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  • Author or Editor: Andrew Riseman x
  • Journal of the American Society for Horticultural Science x
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Protocols for in vitro propagation are reported for interspecific hybrids of Exacum L., derived from Sri Lankan taxa. Four genotypes were used to evaluate the effects of MS (Murashige and Skoog) and WP (Woody Plant) media supplemented with 2-iP, BA, or KIN during establishment and multiplication phases. In addition, rhizogenesis and associated root characteristics were evaluated using MS medium supplemented with NAA or IBA. Overall, either 2-iP or BA was significantly more effective than kinetin in establishment and shoot proliferation with significant genotype × treatment interactions present. Maximum multiplication rates were achieved in the following genotype-hormone combinations: E-6, 2 mg·L-1 BA (4.5 per explant); E-23, E-32, and E-37, 2 mg·L-1 2-iP (3.5, 2.5, and 3.6 per explant, respectively). In vitro rhizogenesis was greatest in liquid MS medium supplemented with 1 mg·L-1 NAA while significantly reduced rooting was observed with IBA supplements. Our results demonstrate that micropropagation of Sri Lankan Exacum hybrids is possible and that adequate multiplication and rooting percentages can be achieved. However, the high level of genetic variation identified requires genotype-specific media modifications. Chemical names used: benzyladenine (BA); 2-isopentenyladenine (2-iP); indole-3-butyric acid (IBA); α-naphthaleneacetic acid (NAA); kinetin (KIN).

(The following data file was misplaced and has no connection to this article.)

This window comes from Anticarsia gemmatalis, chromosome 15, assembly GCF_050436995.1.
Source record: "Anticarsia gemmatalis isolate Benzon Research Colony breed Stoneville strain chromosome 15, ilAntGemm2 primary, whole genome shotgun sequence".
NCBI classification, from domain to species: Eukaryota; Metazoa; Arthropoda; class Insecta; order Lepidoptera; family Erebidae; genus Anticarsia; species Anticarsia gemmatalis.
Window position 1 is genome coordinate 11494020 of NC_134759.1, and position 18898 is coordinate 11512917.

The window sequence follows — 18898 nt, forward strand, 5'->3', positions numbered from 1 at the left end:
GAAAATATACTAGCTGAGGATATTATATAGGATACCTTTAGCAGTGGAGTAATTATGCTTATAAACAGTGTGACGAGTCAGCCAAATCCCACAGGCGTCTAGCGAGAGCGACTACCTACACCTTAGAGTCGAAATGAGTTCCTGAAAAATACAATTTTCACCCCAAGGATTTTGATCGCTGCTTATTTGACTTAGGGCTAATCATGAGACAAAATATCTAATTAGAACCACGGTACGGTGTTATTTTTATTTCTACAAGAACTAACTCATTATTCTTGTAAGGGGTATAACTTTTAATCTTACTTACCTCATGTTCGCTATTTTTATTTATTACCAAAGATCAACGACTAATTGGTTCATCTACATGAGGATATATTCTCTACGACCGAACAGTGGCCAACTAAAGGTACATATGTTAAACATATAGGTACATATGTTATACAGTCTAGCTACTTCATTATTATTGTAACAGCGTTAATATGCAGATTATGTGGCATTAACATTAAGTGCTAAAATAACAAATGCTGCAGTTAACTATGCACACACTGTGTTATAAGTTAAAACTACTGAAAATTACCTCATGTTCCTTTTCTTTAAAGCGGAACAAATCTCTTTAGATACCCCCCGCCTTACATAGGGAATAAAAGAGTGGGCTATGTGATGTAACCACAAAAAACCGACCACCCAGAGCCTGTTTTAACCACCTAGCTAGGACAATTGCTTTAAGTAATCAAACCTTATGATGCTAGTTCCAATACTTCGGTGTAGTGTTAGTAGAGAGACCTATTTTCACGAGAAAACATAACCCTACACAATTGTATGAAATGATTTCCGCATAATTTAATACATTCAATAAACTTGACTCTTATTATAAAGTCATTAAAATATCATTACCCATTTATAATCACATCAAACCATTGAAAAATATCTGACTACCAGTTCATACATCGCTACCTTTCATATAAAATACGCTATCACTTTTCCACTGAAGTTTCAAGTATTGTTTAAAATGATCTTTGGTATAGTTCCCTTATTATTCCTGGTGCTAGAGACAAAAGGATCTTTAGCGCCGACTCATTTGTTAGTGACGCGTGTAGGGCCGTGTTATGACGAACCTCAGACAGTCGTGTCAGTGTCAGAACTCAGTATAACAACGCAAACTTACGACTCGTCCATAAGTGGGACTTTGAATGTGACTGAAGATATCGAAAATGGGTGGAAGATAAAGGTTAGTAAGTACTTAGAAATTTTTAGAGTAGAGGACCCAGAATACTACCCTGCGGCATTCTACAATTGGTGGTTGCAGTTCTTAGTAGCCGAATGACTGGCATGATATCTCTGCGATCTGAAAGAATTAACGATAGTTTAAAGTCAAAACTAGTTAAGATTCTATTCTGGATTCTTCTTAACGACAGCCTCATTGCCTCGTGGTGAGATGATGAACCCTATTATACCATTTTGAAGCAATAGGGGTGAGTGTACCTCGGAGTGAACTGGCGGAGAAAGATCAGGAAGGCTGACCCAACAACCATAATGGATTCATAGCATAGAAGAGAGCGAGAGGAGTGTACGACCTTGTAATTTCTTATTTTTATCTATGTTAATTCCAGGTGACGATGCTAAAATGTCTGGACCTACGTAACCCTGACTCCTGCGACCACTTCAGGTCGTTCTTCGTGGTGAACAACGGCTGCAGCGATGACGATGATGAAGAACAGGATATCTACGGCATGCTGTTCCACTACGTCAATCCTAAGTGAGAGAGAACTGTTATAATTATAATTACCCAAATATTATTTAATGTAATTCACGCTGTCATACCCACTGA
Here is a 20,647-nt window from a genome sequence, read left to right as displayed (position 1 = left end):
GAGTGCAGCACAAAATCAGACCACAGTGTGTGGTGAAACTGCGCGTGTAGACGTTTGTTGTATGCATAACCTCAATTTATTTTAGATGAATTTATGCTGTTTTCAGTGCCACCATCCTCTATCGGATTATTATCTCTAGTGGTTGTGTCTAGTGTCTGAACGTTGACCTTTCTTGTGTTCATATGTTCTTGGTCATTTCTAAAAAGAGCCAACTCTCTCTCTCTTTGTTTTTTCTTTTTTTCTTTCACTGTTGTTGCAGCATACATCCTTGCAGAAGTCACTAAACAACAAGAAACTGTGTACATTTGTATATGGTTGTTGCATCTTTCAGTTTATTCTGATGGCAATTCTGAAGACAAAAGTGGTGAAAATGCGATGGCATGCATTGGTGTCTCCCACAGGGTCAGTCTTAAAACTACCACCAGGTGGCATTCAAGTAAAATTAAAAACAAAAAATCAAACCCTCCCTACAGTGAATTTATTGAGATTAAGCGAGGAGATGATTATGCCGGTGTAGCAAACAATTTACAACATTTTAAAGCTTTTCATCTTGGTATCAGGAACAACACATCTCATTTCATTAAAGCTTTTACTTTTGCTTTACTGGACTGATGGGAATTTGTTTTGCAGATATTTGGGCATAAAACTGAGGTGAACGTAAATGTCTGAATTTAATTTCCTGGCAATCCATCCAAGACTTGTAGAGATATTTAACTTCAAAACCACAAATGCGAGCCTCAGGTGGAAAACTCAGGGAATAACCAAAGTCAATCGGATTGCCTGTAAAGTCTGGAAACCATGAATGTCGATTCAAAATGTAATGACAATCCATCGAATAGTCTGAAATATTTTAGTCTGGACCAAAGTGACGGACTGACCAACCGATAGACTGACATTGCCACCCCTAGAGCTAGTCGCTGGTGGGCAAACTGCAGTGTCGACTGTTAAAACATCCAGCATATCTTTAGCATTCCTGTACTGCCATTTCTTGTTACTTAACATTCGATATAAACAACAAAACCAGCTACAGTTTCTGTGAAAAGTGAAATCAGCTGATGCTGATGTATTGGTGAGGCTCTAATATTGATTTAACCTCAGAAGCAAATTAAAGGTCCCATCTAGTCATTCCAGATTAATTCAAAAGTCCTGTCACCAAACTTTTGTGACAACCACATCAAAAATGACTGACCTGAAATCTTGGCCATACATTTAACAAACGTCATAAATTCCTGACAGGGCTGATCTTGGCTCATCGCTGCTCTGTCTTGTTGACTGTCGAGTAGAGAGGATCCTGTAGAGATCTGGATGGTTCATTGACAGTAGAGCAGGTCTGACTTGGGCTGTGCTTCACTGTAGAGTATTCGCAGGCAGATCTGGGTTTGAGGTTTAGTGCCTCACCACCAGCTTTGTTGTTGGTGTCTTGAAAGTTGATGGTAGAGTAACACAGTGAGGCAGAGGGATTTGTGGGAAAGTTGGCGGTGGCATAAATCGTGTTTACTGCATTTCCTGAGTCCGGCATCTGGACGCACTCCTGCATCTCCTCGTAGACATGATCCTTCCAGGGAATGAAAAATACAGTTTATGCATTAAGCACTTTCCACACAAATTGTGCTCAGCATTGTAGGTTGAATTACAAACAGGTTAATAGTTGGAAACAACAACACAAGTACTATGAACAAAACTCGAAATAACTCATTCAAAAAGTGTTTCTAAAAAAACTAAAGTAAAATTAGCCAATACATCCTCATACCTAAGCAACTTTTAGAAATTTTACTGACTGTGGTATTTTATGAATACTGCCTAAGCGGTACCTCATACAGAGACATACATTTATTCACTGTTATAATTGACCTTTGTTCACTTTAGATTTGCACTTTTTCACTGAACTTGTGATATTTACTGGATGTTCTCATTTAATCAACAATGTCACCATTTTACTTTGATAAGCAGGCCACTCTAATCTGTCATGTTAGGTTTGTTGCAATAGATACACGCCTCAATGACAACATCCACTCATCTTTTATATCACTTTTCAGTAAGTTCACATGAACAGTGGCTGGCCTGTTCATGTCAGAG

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Interspecific hybrids of exacum (Exacum L.) display variable responses to zinc nutrition. Our research compared two genotypes with contrasting zinc efficiency phenotypes in terms of root cation exchange capacity (CEC), whole plant 65Zn uptake, and the effects of Cu+2 and Mg+2 on 65Zn uptake and partitioning to shoot tissues. Results show that the zinc efficient and inefficient genotypes had significantly different root CEC [27.2 and 16.9 cmol(+)·kg-1 root dry weight (DW), respectively] and whole plant 65Zn uptake rates (0.048 and 0.026 μmol·h-1·g-1 DW, respectively). In equimolar concentrations to Zn+2, Cu+2 reduced Zn+2 uptake by approximately 50% in both genotypes while supplemental Mg+2 enhanced Zn+2 uptake. In addition, Mg+2 facilitated a larger proportion of absorbed 65Zn to the upper shoot of the efficient genotype. We conclude zinc is absorbed through a specific Zn+2/Cu+2 transporter and that zinc efficiency in exacum is based on a combination of apoplastic and symplastic traits. In addition, a secondary Mg+2 × Zn+2 interaction may contribute to the zinc efficiency phenotype.

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